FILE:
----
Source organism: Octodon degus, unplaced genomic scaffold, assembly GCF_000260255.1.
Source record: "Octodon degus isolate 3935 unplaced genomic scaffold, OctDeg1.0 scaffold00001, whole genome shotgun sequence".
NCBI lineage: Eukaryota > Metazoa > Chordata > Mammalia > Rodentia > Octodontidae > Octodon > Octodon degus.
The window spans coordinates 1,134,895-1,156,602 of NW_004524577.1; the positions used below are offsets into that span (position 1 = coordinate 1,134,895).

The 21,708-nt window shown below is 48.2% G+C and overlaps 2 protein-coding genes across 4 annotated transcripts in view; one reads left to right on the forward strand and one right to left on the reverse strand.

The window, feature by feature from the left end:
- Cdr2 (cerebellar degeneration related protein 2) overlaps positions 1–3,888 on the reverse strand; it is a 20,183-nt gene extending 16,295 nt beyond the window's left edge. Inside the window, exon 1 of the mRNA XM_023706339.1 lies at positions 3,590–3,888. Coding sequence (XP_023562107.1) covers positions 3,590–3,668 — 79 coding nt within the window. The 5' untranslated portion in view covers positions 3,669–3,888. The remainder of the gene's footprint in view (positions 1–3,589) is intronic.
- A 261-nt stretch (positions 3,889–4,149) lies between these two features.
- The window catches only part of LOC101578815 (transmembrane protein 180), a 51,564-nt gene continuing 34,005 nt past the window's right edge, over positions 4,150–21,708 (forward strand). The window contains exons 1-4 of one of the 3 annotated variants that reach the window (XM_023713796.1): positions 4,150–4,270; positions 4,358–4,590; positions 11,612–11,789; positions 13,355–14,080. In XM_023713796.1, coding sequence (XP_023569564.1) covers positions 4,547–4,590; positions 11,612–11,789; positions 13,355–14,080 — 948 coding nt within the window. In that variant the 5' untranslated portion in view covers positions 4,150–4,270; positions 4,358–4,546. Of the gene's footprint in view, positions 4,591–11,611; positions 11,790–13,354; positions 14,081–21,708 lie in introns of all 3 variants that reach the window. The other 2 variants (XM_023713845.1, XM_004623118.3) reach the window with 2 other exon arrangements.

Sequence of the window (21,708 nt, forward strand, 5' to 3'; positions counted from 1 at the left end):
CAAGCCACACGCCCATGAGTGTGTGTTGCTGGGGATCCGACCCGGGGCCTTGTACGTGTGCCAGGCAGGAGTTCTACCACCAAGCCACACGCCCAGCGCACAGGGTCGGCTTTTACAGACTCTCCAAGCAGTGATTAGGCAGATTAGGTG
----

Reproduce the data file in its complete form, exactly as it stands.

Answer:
Source organism: Octodon degus, unplaced genomic scaffold, assembly GCF_000260255.1.
Source record: "Octodon degus isolate 3935 unplaced genomic scaffold, OctDeg1.0 scaffold00001, whole genome shotgun sequence".
NCBI lineage: Eukaryota > Metazoa > Chordata > Mammalia > Rodentia > Octodontidae > Octodon > Octodon degus.
The window spans coordinates 1,134,895-1,156,602 of NW_004524577.1; the positions used below are offsets into that span (position 1 = coordinate 1,134,895).

The 21,708-nt window shown below is 48.2% G+C and overlaps 2 protein-coding genes across 4 annotated transcripts in view; one reads left to right on the forward strand and one right to left on the reverse strand.

The window, feature by feature from the left end:
- Cdr2 (cerebellar degeneration related protein 2) overlaps positions 1–3,888 on the reverse strand; it is a 20,183-nt gene extending 16,295 nt beyond the window's left edge. Inside the window, exon 1 of the mRNA XM_023706339.1 lies at positions 3,590–3,888. Coding sequence (XP_023562107.1) covers positions 3,590–3,668 — 79 coding nt within the window. The 5' untranslated portion in view covers positions 3,669–3,888. The remainder of the gene's footprint in view (positions 1–3,589) is intronic.
- A 261-nt stretch (positions 3,889–4,149) lies between these two features.
- The window catches only part of LOC101578815 (transmembrane protein 180), a 51,564-nt gene continuing 34,005 nt past the window's right edge, over positions 4,150–21,708 (forward strand). The window contains exons 1-4 of one of the 3 annotated variants that reach the window (XM_023713796.1): positions 4,150–4,270; positions 4,358–4,590; positions 11,612–11,789; positions 13,355–14,080. In XM_023713796.1, coding sequence (XP_023569564.1) covers positions 4,547–4,590; positions 11,612–11,789; positions 13,355–14,080 — 948 coding nt within the window. In that variant the 5' untranslated portion in view covers positions 4,150–4,270; positions 4,358–4,546. Of the gene's footprint in view, positions 4,591–11,611; positions 11,790–13,354; positions 14,081–21,708 lie in introns of all 3 variants that reach the window. The other 2 variants (XM_023713845.1, XM_004623118.3) reach the window with 2 other exon arrangements.

Sequence of the window (21,708 nt, forward strand, 5' to 3'; positions counted from 1 at the left end):
CAAGCCACACGCCCATGAGTGTGTGTTGCTGGGGATCCGACCCGGGGCCTTGTACGTGTGCCAGGCAGGAGTTCTACCACCAAGCCACACGCCCAGCGCACAGGGTCGGCTTTTACAGACTCTCCAAGCAGTGATTAGGCAGATTAGGTG